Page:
In the human genome, there are approximately 500 genes coding for cytoplasmic tRNA, which are locate in all chromosomes except Y and 22.
The ribosomes are composed of RNA: a large is formed by the 28S, 5.8S and 5S coding regions, whereas the small subunit is coded by the 18S gene.
The organization of the ribosomal genes consists of two types of clusters of repeats of 100s -1000s units composed of alternating stretches of transcribed and non-transcribed DNA. One cluster codes for 5S RNA genes . The second cluster codes for the other 3 ribosomal genes: 18S, 5.8S and 28S. They appear separated by transcribed stretches: ITS1 and ITS 2, that are excised post-transcriptionally.
The coding regions for ribosomal RNA are highly conserved across species along the evolutionary range, for which they are frequently applied in the resolution of deep phylogenies. The ITS (Internal Transcribed Spacers) are less constricted than the surrounding coding regions and they are prone to gain mutations and change more rapidly than the ribosomal coding DNA. For this reason, they are frequently used to resolve shallow phylogenies, above and below the species level.
The chromosomal location of genes coding for ribosomal RNA are called NOR or Nucleolus Organizing Region. In cytological preparations with silver, these regions of the chromosome are intensely stained due to their high transcriptional activity. Cytogenetic evolutionary studies in the '60s and '70s used these regions to determine homology between chromosomes of closely related species, as their position in the chromosomes tend to be conserved across species.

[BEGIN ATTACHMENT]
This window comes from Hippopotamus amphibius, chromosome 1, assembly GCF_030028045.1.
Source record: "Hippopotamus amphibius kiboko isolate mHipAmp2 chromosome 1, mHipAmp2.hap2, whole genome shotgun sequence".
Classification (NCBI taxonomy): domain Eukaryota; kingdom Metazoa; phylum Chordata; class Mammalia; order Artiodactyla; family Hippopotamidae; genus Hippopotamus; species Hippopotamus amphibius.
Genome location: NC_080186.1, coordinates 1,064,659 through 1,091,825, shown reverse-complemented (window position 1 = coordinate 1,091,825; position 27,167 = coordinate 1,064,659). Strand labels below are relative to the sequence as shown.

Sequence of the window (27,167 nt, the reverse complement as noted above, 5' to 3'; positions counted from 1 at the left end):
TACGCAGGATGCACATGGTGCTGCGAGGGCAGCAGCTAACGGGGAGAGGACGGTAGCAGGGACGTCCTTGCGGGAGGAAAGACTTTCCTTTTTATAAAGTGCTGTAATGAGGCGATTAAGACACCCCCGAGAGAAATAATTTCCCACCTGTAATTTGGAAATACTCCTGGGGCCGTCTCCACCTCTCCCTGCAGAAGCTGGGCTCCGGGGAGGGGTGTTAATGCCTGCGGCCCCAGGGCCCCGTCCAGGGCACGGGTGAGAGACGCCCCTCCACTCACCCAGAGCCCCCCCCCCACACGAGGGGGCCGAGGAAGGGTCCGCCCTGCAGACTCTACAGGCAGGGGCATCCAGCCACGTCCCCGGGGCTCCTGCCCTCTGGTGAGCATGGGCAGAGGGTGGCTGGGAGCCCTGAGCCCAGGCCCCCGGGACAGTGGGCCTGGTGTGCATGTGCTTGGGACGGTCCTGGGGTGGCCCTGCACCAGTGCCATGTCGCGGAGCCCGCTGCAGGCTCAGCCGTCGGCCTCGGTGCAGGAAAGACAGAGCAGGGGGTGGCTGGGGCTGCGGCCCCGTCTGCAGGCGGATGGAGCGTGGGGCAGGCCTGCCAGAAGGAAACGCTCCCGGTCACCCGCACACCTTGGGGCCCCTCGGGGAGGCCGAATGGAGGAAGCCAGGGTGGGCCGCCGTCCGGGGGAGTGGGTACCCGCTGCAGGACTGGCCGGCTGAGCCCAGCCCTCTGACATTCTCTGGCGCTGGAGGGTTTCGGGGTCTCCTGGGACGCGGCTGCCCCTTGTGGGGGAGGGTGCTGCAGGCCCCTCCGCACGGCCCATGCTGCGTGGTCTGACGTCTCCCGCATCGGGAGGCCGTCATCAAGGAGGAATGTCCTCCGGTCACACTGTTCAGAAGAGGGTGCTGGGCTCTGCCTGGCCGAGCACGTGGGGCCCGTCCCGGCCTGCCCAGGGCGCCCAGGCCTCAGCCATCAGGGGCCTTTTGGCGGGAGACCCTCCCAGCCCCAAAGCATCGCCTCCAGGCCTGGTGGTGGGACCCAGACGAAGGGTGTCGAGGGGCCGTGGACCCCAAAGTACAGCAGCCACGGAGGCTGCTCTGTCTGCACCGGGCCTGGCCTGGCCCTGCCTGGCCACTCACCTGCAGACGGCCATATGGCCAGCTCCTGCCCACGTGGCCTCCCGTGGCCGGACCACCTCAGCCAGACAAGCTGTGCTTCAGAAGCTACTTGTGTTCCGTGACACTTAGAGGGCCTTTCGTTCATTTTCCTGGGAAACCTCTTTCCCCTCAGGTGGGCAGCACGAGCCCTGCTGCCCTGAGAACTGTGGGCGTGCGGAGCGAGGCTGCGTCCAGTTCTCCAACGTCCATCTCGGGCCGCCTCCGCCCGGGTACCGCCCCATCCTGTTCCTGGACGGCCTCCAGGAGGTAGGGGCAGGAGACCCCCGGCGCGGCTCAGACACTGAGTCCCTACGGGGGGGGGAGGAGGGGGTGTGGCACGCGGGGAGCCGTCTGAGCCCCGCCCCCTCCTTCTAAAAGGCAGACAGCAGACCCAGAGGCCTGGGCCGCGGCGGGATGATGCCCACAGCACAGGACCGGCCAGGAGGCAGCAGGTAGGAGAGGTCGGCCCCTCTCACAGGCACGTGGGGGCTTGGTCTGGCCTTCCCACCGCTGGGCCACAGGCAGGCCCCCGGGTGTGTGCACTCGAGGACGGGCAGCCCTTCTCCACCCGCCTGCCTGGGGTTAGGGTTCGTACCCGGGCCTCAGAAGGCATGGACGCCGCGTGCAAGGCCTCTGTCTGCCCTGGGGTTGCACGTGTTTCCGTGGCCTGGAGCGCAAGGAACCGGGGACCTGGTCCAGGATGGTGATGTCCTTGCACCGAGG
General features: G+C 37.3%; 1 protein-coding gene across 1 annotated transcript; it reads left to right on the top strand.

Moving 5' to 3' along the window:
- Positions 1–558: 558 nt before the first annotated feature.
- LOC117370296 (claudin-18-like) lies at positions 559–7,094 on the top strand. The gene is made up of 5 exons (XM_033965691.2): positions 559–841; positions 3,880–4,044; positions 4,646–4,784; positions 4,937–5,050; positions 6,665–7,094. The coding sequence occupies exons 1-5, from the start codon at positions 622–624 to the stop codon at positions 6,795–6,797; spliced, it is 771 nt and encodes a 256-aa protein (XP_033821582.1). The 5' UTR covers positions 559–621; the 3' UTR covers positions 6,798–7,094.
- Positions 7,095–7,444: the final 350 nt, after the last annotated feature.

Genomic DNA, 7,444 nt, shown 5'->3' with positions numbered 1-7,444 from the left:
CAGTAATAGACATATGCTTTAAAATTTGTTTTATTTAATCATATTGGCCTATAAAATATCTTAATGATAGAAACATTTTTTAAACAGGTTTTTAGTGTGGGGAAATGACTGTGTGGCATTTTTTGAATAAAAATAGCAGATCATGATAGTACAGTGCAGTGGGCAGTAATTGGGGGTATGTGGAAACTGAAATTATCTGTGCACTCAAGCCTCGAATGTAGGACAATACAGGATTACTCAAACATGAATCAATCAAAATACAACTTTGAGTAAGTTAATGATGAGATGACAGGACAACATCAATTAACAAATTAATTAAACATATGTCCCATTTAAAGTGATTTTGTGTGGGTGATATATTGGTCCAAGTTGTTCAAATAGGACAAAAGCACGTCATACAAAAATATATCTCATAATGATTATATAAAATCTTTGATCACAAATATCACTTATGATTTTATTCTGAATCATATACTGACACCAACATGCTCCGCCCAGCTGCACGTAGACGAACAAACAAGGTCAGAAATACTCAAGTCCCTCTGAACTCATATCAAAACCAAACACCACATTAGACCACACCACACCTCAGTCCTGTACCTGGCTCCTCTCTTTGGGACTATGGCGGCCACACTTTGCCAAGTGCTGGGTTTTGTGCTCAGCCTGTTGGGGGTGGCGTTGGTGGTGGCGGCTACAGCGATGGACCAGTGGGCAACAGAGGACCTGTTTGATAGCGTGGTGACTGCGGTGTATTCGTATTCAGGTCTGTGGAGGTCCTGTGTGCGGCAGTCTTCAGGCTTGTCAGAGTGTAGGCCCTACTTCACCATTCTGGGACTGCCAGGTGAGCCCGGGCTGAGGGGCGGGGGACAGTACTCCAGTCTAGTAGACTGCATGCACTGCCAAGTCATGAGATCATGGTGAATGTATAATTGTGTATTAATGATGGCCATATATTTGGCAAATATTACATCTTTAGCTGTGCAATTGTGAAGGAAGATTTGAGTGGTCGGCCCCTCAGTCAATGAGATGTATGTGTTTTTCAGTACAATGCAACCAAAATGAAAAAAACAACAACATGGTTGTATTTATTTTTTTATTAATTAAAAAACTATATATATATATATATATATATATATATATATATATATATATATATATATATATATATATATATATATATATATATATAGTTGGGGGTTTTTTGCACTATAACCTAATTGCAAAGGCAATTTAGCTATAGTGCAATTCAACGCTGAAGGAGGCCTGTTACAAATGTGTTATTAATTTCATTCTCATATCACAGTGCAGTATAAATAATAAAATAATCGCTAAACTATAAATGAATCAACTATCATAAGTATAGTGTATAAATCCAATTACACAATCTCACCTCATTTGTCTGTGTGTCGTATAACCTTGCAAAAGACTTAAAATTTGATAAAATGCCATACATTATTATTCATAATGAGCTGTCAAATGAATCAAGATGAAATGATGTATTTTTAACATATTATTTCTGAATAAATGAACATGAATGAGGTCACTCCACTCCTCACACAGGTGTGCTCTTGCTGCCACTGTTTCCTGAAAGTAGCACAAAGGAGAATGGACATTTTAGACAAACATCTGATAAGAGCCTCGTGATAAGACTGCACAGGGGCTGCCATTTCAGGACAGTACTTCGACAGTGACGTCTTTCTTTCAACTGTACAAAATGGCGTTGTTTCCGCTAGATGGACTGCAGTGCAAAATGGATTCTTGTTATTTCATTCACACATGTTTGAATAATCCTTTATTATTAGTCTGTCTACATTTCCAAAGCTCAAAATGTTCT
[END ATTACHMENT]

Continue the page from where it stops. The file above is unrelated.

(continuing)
Genes: Organization of single copy DNA
The regions coding for these three types of RNA are also in different in internal organization and copy number in eukaryotes.
Single copy DNA is coding for proteins. Upstream of the DNA sequence that will be transcribed into messenger RNA, there are a group of regulatory sequences for the transcription that remain untranscribed. The internal structure of the transcribed region is blocks of coding DNA (exons) interspersed with blocks of non-coding DNA (introns). These are transcribed as a single unit into mRNA and processed within the nucleus prior to the "exportation" to the cytoplasm. The introns are excised; other post-transcriptional processes include, for instance, the addition of a G in the 5' end, and a poly-adenine tail that will be used as a signal for transportation to the cytoplasm.
Proteins and Gene families
Genes coding for proteins are usually called "structural genes". The human genome contains approximately 25 000 genes, a very small number in comparison to the size of the genome: 3 000 million base pairs. Other genes code for other products of regulatory function that we will not discuss in the present course.
During the course of evolution, genes sometimes become duplicated and tend to appear in tandem. The processes involved in the origin of these gene families range from unequal crossing over that lead to gene duplication to structural rearrangement of chromosome segments. The results are clusters of related genes that keep the same or similar functions, or the functions may even diverge.